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7 Things to Watch Out for When Link Building

Kristi Hines
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Whenever you're link building and looking for the most relevant, high quality web pages to get your link on, it's easy to sometimes forget to look at certain details that could lead to a huge waste of time, effort, and money (not that people buy links, of course). Here are some things to be on the lookout for when you're building links to your website.

1. Shady Three-Way Offers

"If you add my link to your website, I will link to your website from this awesome PR 4 website's homepage."

I'm sure that many linkers and website owners have seen this kind of e-mail in their inbox. It sounds like a great deal, because who doesn't want to be on the home page of a domain with a PageRank of 4, right?

Surprisingly, you might not. If the theory of a link exchange doesn't already frighten you away from this e-mail and you're willing to link to their site, before you do, make sure to inspect this "great deal" first. Just because it has a good PageRank doesn't mean it's ideal -- you may still end up on a link farm page with some not-so-great linking neighbors on a site that isn't relevant to yours at all.

2. Bad Neighbors

Think about looking for link placement as looking for an area of land to build your home. You find a beautiful piece of land in what looks like a good neighborhood. But what if a drug dealer lives a few homes down, or they allow just anyone to buy land, which means someone could build a strip club next to your home one day in the future?

The same kind of analysis can be used on the neighborhood you're placing your link. Are there bad links on the same page or site? Does the page add any link without discretion? If so, it may not be the right page to put your link on.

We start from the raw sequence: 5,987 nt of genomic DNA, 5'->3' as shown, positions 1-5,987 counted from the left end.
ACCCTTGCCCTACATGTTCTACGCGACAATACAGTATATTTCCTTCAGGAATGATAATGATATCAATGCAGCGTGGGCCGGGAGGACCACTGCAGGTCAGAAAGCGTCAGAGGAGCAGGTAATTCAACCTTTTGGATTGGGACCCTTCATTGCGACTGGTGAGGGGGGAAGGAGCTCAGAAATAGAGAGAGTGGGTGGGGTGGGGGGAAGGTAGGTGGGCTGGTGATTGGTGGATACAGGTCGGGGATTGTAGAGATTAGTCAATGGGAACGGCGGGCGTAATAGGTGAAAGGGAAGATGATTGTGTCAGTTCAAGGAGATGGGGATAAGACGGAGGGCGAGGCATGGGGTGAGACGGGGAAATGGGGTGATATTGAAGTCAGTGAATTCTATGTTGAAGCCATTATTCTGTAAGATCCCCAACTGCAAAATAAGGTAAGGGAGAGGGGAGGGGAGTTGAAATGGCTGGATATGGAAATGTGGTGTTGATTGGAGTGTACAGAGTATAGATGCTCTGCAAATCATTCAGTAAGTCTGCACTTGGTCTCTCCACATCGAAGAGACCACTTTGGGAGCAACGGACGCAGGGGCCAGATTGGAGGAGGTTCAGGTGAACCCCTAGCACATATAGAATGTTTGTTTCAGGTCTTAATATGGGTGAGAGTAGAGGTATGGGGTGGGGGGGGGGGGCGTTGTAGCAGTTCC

Pages without discretion can include some free directories (or even paid ones), blogs that auto approve comments, and the above mentioned link farms/link exchange pages.

3. No Refund Directory Submissions

Whenever you submit your link to a directory, be sure to read all of the rules before paying for an entry. Why? Some directories include a bit of fine print saying that if you break any of the listed rules, you won't get your link or a refund for the "review" fee. So if you aren't confident your link will be accepted, don't spend the money.

If you go for it, check the directory out first -- look for similar links in there, look at how they're formatted (deep links, company names versus keyword links, etc.), and see what categories they're in. Make sure your link fits in the way others do to ensure you don't lose out on an expensive submission fee.

4. Redirect Links

While you're looking at the links on a page where you want yours to be placed, hover over them to ensure that they're directly linking to the website referenced. Some sites turn many, or even all, outgoing links into redirect links from their site which do little good in terms of SEO value.

Redirects can be used in many common places where you're seeking links, including blog comments, directories, resource pages, and even content.

5. Frames

If you're trying to get your link on a page with high PageRank, and you see that the links are in a frame, you will want to (in Firefox) right click on the area with the links and view the frame in its own window to check the PR of that page itself -- sometimes a PR 4 page can have a lower PR page inside its frame.

6. Nofollow

If you're looking to build dofollow links specifically, you won't want to build them on pages where the code includes the "rel=nofollow" tag. Firefox offers a lot of plug-ins and toolbars that include a highlighter to easily identify nofollowed links, including:

And if you're a Chrome fan, Nofollow Checker will do the job in that browser as well. If you can't use plug-ins, simply view the page source and look at a link's HREF to see if they are nofollowing links.

7. JavaScript Code Display

I've noticed this one more when blog commenting. Some commenting systems might bypass the above nofollow link checker due to the fact that the links are being displayed through some kind of JavaScript. You might need to view the source to verify if the links are dofollow or nofollow and verify that the actual link HREF is in the HTML source -- sometimes they aren't.

What Do You Check For?

In addition to the above, what things do you look out for or check in advance before trying to get a link on a particular page or website?

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